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Dancing Light: Changing Seasons New Works By Liz Haywood-Sullivan at Vose Galleries

A Painter for the Ages

Introduction by Marcia L. Vose

Liz Haywood-Sullivan has worked for the past two years preparing for this, her third solo exhibition at Vose Galleries. Prior to 2017, she devoted her time and talents to head the non-profit International Association of Pastel Societies (IAPS), where she organized twelve international exhibitions and three international conventions for pastel artists.

Liz Haywood-Sullivan, PSA-MP, IAPS/MC

When her term ended at IAPS, she began to think about this exhibition and decided that she wanted a new direction for her work. After questioning the very foundation of her approach to painting, she concluded that she yearned to be “in the season” when she paints, rather than, for example, making color notes and sketches of a scene in winter and then producing the painting in the summer. She wanted to feel the colors of fall, the starkness of winter, the brilliant greens of spring and the atmospheric spark of summer that highlights light and shadow.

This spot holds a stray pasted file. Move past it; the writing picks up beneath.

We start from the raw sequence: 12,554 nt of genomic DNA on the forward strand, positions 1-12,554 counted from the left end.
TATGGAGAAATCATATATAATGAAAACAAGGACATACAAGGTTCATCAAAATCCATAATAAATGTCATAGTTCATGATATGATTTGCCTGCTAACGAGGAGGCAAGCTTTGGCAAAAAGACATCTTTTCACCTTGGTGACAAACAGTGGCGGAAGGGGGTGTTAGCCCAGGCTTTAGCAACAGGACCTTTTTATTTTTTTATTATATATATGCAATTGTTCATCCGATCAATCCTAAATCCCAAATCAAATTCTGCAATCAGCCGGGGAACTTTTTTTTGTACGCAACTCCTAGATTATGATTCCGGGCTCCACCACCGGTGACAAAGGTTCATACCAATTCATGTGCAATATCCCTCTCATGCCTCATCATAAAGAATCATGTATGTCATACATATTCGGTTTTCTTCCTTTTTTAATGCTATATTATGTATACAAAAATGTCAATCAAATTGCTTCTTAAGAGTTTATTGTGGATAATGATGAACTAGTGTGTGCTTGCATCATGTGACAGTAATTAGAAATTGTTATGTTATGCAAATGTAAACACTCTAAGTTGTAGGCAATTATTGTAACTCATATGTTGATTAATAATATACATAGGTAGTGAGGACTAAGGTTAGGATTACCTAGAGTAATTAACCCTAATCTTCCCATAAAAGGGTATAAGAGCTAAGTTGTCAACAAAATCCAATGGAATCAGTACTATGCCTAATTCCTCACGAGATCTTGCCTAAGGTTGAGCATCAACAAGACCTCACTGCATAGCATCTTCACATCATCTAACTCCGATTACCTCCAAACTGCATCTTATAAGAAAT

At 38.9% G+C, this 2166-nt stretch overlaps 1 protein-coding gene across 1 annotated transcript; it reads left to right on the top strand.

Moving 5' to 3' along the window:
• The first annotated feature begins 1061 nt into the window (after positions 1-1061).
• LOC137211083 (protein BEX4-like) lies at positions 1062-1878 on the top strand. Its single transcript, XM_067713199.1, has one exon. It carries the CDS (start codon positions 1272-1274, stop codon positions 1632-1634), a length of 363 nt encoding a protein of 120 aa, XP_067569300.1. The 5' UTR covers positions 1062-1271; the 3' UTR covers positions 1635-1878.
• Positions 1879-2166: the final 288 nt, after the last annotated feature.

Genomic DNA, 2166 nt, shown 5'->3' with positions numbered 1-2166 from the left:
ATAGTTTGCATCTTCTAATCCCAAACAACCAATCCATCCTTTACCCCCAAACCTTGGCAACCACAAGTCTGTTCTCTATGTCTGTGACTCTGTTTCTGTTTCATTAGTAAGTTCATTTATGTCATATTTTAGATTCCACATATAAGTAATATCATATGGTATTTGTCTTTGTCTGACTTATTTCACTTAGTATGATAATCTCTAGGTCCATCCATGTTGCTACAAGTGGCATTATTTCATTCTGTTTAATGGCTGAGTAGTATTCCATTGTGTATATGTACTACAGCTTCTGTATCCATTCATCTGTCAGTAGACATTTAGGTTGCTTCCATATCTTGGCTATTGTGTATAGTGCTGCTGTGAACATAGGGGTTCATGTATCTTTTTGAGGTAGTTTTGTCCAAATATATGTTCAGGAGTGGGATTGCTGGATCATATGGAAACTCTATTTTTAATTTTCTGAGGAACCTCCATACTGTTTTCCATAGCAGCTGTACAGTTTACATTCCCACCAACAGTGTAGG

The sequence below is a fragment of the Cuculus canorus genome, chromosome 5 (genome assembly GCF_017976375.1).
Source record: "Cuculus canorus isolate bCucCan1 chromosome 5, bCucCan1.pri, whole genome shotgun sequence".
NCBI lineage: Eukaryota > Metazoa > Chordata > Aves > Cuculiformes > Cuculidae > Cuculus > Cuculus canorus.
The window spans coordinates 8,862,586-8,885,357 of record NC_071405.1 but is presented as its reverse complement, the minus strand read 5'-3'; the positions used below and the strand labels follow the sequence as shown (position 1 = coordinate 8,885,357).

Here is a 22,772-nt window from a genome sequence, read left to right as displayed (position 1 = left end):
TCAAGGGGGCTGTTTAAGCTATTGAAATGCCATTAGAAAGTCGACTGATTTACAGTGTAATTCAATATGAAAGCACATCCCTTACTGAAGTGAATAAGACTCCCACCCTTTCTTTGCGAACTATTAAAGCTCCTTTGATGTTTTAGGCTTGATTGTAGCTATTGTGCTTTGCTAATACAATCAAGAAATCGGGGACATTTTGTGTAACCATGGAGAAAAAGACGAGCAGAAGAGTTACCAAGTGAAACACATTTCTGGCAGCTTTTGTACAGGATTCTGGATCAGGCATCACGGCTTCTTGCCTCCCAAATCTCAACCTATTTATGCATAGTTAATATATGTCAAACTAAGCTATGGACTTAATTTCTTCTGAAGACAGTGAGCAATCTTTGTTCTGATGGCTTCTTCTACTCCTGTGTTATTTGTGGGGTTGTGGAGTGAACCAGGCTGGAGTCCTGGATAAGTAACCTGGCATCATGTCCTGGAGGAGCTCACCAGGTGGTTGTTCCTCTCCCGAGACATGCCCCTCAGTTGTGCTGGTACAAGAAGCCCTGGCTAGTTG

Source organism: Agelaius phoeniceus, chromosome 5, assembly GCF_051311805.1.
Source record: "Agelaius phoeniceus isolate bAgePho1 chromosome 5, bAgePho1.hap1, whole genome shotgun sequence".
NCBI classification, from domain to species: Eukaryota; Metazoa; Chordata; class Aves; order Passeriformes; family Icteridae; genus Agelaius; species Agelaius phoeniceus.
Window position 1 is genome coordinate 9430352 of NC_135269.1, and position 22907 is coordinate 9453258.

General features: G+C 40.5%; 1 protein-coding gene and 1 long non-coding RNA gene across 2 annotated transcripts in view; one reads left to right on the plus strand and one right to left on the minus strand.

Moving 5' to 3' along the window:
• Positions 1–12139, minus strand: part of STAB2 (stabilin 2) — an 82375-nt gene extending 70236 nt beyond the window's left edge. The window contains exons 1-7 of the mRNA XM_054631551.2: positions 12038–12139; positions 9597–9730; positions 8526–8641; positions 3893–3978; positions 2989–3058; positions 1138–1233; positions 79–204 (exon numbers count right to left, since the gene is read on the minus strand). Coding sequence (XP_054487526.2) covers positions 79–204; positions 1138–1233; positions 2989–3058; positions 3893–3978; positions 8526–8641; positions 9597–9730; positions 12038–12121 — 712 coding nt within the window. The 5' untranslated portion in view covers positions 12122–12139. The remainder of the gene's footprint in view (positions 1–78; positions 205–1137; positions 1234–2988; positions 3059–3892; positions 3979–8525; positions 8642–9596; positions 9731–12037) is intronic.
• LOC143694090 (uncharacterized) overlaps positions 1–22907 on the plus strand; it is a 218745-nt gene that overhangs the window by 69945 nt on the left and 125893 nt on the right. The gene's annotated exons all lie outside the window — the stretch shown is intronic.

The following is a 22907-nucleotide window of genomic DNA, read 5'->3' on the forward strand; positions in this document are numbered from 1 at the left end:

Haywood-Sullivan photographing the light in Tuscany

Dancing Light: Changing Seasons embodies the results of her constant searching — a fresh, direct approach to her work. Her nuanced feel for light and shadow combined with her brilliant mastery of the pastel medium showcase an artist who is at the very top of her profession. I am not alone in predicting that Liz Haywood-Sullivan will be recognized as a painter for the ages.

by Liz Haywood-Sullivan

The changing seasons are an integral part of who I am; as an artist, as an observer, a gardener, and as a person. It would be unbelievably difficult for me to live in a place where the seasons were not strongly delineated. I am deeply attuned to the natural world and to the seasonal march of the sun across the sky. This exhibition honors my love of the natural world and the influence it has had on my choice of artistic expression. Each of the paintings in this exhibition were inspired by and painted in the season that they represent. Of all the seasons, Winter is my favorite. Snow blanketing the landscape reveals the contours of the land, but also provides a blank canvas revealing various incarnations of light, color and long shadows.

Spring

'Garden Pinks,' 2019, pastel on archival paper, 16 x 16 inches
"How can an artist resist the gorgeous colors of the Boston Garden’s rhododendrons? This painting is a study in complements of pink and warm green. The direct midday sun on the pavement bounces up onto the granite gateposts and wrought iron fence helping to define their forms."

-Liz Haywood-Sullivan

'Spring Marsh,' 2019, pastel on archival paper, 12 x 30 inches
'River Clouds,' 2019, pastel on archival paper, 16 x 16 inches
"One of my early influences is painter and illustrator N.C. Wyeth. His graphic depictions of clouds always intrigued me. These clouds with their towering forms and slanting day’s end light reminded me of his painting 'The Giant'."

-Liz Haywood-Sullivan